Our ”Ryad hostel” was better than most 5 stars hotel and we paid less than 20$ per nights each. It’s important to be in the old city especially since at night it’s very safe and it allows you to go around without any problem.

Desert tour

Seeing the Sahara desert was what I was the most thrilled about for this trip and we reserved a classic 4 day trip. There are 3 days trip that do the same itinerary than us but I don’t recommend it as 4 days was already very packed.

It took me a lot of time to get a company that offered a decent price. Almost all companies do the same activities and have the same providers – so paying tons more will barely get you anything more. After a lot of research and discussions we booked with www.desert-morocco-trips.com (Aziz was our driver.) I wrote to more than 30 companies before making my choice and a few of them tried to outright rip me off with some deposits.

Here is the description of the activity we did from desert-morocco-trips website with my pictures.

DAY 1: MARRAKECH – TIZI -N-TICHKA – AIT BENHADDOU – OUARZAZATE – DADES VALLEY/GORGES

We will pick up you from your hotel/riad/ bus station the we will start our journey from Marrakech to Dades Gorges. Across the Tizi-n-Tichka Atlas pass, with far-reaching views across the mountains, to the traditional High Atlas Berber village of Telouet and we continue to Ait Benhaddou to visit the UNESCO World Heritage Site of Ait Benhaddou, a spectacular fortified village (Ksour).you’ll take your lunch at Ait benhaddou or ouarzazate and continue to Dades valley, we well spend the night in a riad/hotel in dades gorges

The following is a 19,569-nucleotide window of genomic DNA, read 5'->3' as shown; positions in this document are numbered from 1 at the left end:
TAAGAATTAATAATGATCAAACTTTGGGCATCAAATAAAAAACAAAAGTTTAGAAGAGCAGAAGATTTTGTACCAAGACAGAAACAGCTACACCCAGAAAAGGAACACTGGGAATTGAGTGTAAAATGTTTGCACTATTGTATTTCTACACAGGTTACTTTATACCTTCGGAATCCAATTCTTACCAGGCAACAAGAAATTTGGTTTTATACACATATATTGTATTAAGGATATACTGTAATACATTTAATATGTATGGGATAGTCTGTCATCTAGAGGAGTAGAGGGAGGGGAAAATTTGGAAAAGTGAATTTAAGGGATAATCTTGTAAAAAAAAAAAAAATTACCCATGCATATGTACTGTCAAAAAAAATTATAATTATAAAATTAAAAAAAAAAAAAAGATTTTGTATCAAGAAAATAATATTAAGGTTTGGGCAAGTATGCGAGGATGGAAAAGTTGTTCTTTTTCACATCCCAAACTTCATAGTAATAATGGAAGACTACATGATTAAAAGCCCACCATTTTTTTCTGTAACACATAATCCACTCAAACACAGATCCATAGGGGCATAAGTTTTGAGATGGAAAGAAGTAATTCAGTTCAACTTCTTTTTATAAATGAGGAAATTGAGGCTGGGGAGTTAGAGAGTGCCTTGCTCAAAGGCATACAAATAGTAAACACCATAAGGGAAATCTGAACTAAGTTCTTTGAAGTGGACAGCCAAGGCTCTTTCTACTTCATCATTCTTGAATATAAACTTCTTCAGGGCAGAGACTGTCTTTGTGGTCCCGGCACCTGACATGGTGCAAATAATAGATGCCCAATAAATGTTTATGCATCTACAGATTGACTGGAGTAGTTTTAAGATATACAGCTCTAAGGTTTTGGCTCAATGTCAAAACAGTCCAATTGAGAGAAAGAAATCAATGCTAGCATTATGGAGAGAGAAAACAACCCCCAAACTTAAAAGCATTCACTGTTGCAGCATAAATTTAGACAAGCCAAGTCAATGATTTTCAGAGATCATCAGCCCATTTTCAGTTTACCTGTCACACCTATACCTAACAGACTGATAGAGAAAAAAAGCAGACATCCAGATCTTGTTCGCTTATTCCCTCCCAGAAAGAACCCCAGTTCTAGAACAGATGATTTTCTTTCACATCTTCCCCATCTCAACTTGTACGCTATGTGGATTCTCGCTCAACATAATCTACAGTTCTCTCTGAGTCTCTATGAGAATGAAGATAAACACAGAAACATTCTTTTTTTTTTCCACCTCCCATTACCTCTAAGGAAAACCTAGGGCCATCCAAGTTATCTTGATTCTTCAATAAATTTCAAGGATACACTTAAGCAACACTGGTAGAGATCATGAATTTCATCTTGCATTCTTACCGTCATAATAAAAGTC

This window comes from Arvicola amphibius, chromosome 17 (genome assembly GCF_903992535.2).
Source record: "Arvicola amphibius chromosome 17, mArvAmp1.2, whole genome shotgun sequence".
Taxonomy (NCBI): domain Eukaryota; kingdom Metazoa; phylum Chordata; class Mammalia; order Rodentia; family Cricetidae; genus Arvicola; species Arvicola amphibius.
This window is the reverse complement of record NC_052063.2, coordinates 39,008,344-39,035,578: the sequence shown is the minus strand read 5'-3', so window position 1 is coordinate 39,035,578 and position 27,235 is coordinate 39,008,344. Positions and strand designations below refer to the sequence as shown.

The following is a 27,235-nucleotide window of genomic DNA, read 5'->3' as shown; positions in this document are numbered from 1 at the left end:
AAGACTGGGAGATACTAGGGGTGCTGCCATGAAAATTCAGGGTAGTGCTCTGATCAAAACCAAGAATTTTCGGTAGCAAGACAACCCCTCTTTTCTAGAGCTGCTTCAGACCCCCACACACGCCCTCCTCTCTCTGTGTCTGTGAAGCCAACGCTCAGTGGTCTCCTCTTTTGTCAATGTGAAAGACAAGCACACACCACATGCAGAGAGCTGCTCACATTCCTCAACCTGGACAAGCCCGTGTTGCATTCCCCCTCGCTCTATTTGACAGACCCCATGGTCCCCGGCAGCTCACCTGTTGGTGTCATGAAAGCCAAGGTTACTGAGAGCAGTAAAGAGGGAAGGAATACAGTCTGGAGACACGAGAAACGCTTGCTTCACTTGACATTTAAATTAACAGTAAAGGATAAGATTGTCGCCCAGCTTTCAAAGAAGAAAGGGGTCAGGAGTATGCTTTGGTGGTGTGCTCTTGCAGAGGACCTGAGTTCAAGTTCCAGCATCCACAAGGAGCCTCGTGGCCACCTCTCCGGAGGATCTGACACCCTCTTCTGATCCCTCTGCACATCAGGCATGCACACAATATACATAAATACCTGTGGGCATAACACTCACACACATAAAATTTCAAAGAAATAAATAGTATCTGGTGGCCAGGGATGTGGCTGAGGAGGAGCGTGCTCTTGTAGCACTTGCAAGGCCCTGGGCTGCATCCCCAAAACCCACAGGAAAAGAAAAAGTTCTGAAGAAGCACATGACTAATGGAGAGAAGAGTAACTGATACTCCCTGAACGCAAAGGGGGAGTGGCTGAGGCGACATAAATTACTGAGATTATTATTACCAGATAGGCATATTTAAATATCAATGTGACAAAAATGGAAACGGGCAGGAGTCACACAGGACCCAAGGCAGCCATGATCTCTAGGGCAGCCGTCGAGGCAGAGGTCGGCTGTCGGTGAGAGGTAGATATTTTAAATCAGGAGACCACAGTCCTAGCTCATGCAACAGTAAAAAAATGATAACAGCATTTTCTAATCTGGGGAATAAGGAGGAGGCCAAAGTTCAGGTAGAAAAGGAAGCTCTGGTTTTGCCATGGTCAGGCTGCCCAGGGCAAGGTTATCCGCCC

DAY 2: DADES GORGES TENGHIR TODRA GORGES – TINJDAD ERFOUD MERZOUGA NIGHT IN DESERT MERZOUGA

After the breakfast, we go from Dades gorges to the erg chebbi Sahara desert in Merzouga. Berber villages are scattered along the way, we’ll pass through Tinjdad, Jorf and Erfoud in which we’ll feel the beginning of the Saharan oasis of Tafilalet, and the we continue to Merzouga,after relaxing few minuts in Merzouga,we go to ride the camels who are waiting to take us on an adventure in the sand dunes. we will spend the night in an camp(Nomad berber tents) with drums music in the middle of the Sahara,this is a great opportunity to take lovely pictures of the sunset and sunrise,when we arrive at the camp we go to a high dunes to see the sunset , we will spend the night in nomad tents .

DAY 3: CAMEL TREKKING BACK TO MERZOUGA – BERBER VILLAGES – OUARZAZATE.

After seeing the sunrise in desert we go back on the camels to Merzouga after the breakfast and take shower in Hotel then start our journey to Ouarzazate trough the Berber villages of the atlas mountains ( Tinjdad , tenghir todra gorges ,Boumalene-du-Dades )we arrive to Ouarzazate in evening/night

DAY 4: OUARZAZATE – BERBER VILLAGES AND ATLAS MOUNTAINS to Essaouira